The Inevitability of Unpaid Royalties: SoundExchange's 2010 & 2011 Numbers
-- SoundExchange, the non-profit organization tasked with collecting and distributing royalties from non-interactive webcasters, paid out $250 million to artists and labels in 2010 and expects to pay out $292 million in 2011. Since its inception, SoundExchange is nearing $900 million in total distributions.
In 2010, SoundExchange collected $270 million in royalties and paid out about $250 million. That unbalance may seem bad, but there's actually a positive trend: the growth in SoundExchange's payments (60.3 percent) was greater than the growth in its collections (32.2 percent). The 2010 numbers can be found in the organization's IRS Form 990 recently made public.
Why would money leave faster than it came in? SoundExchange tells Billboard.biz it had 12,000 new registrations in 2010 and another 15,300 in 2011. In the last year, SoundExchange has done over 80 matching programs with partners such as TuneCore and RootMusic to help identify artists and labels who have unclaimed royalties. SoundExchange adds that it has added in-house staff to help contract unregistered artists and labels.
In another good sign, the year-ending balance of unpaid royalties declined to $252 million at the end of 2010 from $294 million at the end of 2009. The amount marked as unpayable fell from to $111 million from $132 million.
Of the $252 million cash balance, about $120 million has either been already or is almost paid, the organization claims. Here's how that breaks down: About $60 million was paid in 2011, uncashed checks account for $26 million (up from $11 million a year earlier) and $14 million are queued for distribution in 2012. Another $20 million represents royalties for which SoundExchange has no data. And $49 million was accrued but not received at the end of 2010.
The remaining $132 million is marked as unpayable, down from $111 million a year earlier. Almost half of the amount, $60 million, is earmarked for artists but is unclaimed because the artist has not yet registered with SoundExchange. A year earlier, the unclaimed balance was $43 million.
SoundExchange routinely takes heat for the amount of unpaid royalties on its books. Critics want to see artists and labels located and paid - and rightly so - before unpaid amounts are taken off the books and paid out to existing members. Indeed, nobody can be happy that $132 million in royalties is unpayable when digital revenue is needed more than ever.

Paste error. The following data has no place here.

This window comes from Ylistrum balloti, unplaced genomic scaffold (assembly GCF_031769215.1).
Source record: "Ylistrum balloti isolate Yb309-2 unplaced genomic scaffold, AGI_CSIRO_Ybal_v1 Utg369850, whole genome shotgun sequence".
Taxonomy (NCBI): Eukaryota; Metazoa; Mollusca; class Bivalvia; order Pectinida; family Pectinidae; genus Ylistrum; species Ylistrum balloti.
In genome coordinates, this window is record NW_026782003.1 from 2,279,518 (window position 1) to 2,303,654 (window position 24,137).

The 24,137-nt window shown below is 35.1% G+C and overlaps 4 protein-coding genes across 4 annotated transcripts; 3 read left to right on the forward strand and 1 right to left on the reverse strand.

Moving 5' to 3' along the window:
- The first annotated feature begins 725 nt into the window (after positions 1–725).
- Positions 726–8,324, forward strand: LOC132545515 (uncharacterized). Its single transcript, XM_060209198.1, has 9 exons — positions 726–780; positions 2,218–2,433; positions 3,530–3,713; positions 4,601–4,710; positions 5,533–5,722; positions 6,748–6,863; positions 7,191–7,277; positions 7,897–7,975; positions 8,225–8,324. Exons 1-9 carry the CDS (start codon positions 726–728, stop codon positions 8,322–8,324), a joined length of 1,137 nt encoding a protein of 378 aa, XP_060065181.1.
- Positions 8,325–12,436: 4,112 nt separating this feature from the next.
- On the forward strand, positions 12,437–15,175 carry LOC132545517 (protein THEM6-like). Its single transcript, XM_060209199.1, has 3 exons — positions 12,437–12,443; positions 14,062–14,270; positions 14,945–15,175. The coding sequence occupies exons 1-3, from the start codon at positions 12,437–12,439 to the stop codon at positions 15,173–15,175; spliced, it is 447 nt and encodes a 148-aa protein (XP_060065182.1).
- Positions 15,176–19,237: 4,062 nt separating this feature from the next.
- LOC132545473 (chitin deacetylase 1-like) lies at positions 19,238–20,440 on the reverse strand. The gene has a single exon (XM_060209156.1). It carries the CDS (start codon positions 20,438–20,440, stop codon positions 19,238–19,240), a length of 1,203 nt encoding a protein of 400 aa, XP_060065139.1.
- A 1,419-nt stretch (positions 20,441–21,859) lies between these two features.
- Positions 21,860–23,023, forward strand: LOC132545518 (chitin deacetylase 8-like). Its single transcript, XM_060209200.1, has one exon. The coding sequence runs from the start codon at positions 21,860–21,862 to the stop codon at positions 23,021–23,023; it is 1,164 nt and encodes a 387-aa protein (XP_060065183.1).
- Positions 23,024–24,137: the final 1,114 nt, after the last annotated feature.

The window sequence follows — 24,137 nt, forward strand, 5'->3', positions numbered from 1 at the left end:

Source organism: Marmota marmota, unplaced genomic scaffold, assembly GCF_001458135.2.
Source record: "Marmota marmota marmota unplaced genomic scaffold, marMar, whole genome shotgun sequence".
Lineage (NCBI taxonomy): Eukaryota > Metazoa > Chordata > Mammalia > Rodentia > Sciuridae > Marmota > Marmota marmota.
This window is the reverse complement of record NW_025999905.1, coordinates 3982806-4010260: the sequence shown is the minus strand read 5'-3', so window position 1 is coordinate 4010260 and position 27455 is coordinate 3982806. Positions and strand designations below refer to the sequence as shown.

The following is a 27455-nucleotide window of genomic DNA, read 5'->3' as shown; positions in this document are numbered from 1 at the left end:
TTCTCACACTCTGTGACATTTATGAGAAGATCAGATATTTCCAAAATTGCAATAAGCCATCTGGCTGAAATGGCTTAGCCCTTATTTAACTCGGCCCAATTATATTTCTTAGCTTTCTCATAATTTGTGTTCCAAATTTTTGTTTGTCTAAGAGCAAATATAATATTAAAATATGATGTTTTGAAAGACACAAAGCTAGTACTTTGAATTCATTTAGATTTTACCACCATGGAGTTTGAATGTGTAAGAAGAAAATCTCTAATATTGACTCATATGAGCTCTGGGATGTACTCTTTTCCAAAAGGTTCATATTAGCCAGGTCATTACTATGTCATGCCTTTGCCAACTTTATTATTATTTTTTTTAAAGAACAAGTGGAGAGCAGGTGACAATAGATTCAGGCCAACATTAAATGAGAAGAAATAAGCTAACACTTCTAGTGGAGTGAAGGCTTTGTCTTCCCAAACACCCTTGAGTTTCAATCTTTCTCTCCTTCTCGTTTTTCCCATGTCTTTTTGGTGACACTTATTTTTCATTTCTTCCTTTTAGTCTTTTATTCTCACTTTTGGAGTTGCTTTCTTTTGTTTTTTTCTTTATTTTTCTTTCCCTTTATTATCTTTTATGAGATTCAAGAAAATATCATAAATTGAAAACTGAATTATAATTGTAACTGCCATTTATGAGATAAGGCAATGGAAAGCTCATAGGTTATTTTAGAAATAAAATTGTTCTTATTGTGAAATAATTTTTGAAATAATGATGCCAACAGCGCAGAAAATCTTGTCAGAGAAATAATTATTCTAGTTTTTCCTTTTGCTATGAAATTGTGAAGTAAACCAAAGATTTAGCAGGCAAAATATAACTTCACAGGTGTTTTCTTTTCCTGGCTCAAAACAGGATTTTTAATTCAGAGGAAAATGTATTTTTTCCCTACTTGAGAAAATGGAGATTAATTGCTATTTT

But some level of unpayable royalties is inevitable, unfortunately. And artists and labels need to take responsibility. One figure shows the long, though slog involved in securing new registrants: 36 percent. That's the fraction of artists and labels that were located through matching programs with partners - and contacted by those partners - who actually registered in 2011. According to figures shared by SoundExchange, matching programs located 42,400 unpaid parties yet SoundExchange had only 15,300 new registrants in 2011.
Google, Vevo comScore High
-- Google sites retained their spot atop comScore's top U.S. web properties in November while music video network Vevo maintained its footprint. Out of 221 million U.S. Internet users, Google sites had 186.7 million unique visitors in November, the same it had in October. That's a huge number with direct implications for the music industry. Google Music will need to leverage Google's breadth to get its music locker and download store off the ground. Vevo videos are viewed on YouTube and thus benefit from Google's massive footprint. And the fortunes of the Android mobile platform are in some ways tied to the success of Google's online products and properties. Needless to say, it's good to be No. 1.
Vevo had 63.3 million unique U.S. visitors in November, about even with the 63.6 million unique visitors it reached in October. But Vevo dropped one spot to #17 on comScore's rankings. As detailed by comScore's U.S. Online Video Rankings for November, Vevo was the top YouTube channel with 53.3 million unique visitors, 845.5 million videos viewed and 71.1 minutes per viewer on the platform.
3,300: The Echo Nest's Artists-That-Called-It-A-Day-in-2011 List
-- Paul Lamere, director of developer platform at music intelligence company The Echo Nest, compiled a list of artists who "called it a day in 2011." These are people who died, went on indefinite hiatus or retired this year. Lamere created the list searching The Echo Nest's metadata and limiting the results for artists with an end-year of 2011. The results were ranked by The Echo Nest's proprietary measure of an artist's hotness.
The list shows not only the surprising number of artists who stopped making music in 2011 - the list has 3,300 names! - but shows the ways The Echo Nest's music intelligence platform can be used in unexpected ways. The alternative to Lamere's method for creating this list is a far more cumbersome process that would undoubtedly involve much human labor instead of simple coding.
(Artists That Called It A Day in 2011, via Copyhype)